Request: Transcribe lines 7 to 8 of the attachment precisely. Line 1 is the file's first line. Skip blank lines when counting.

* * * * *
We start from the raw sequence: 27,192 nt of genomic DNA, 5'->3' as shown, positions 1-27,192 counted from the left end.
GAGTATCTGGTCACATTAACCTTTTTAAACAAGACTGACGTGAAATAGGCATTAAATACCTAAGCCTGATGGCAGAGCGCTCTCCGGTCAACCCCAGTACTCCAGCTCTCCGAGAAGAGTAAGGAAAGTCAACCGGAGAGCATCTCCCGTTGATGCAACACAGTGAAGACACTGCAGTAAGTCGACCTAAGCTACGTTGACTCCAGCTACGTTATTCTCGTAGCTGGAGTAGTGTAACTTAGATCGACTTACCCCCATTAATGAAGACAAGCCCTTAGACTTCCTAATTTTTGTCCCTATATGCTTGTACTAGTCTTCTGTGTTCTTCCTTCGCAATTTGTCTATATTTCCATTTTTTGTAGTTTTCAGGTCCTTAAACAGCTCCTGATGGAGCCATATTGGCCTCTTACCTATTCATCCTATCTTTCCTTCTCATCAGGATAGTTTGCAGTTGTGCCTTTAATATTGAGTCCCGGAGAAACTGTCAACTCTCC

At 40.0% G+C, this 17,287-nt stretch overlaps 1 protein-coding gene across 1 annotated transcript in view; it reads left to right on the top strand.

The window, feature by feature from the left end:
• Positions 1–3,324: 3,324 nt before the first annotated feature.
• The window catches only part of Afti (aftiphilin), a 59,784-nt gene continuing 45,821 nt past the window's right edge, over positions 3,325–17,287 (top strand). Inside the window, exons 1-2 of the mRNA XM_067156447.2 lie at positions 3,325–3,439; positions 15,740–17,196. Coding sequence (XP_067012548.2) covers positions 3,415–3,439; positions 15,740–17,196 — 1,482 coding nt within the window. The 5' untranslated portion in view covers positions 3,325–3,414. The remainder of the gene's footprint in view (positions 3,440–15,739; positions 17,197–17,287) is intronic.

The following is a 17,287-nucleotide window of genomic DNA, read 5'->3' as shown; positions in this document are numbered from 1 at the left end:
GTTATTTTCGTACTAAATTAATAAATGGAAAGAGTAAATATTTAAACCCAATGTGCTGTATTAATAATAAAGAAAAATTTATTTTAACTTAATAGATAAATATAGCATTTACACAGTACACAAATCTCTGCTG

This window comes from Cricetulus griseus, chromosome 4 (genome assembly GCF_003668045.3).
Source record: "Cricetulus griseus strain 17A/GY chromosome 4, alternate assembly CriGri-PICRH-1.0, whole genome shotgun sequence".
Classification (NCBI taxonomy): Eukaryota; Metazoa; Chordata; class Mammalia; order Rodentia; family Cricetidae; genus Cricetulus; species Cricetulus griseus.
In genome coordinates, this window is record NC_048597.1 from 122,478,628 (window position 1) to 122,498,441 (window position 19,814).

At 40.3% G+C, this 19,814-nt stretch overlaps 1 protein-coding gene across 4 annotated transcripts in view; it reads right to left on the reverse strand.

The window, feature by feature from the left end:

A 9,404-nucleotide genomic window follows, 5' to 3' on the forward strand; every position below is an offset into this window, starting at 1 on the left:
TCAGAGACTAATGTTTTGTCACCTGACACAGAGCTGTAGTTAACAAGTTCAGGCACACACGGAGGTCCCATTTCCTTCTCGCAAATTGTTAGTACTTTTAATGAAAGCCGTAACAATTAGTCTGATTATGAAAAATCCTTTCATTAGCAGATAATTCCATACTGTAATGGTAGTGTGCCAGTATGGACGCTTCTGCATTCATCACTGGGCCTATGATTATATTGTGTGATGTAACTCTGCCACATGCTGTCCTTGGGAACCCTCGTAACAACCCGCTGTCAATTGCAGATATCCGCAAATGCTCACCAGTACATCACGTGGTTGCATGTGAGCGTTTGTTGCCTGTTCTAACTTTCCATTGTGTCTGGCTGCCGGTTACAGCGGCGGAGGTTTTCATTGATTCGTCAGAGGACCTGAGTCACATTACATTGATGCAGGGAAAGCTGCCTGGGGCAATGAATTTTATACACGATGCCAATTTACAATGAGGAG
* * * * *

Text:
The following is a 17,287-nucleotide window of genomic DNA, read 5'->3' as shown; positions in this document are numbered from 1 at the left end:
GTTATTTTCGTACTAAATTAATAAATGGAAAGAGTAAATATTTAAACCCAATGTGCTGTATTAATAATAAAGAAAAATTTATTTTAACTTAATAGATAAATATAGCATTTACACAGTACACAAATCTCTGCTG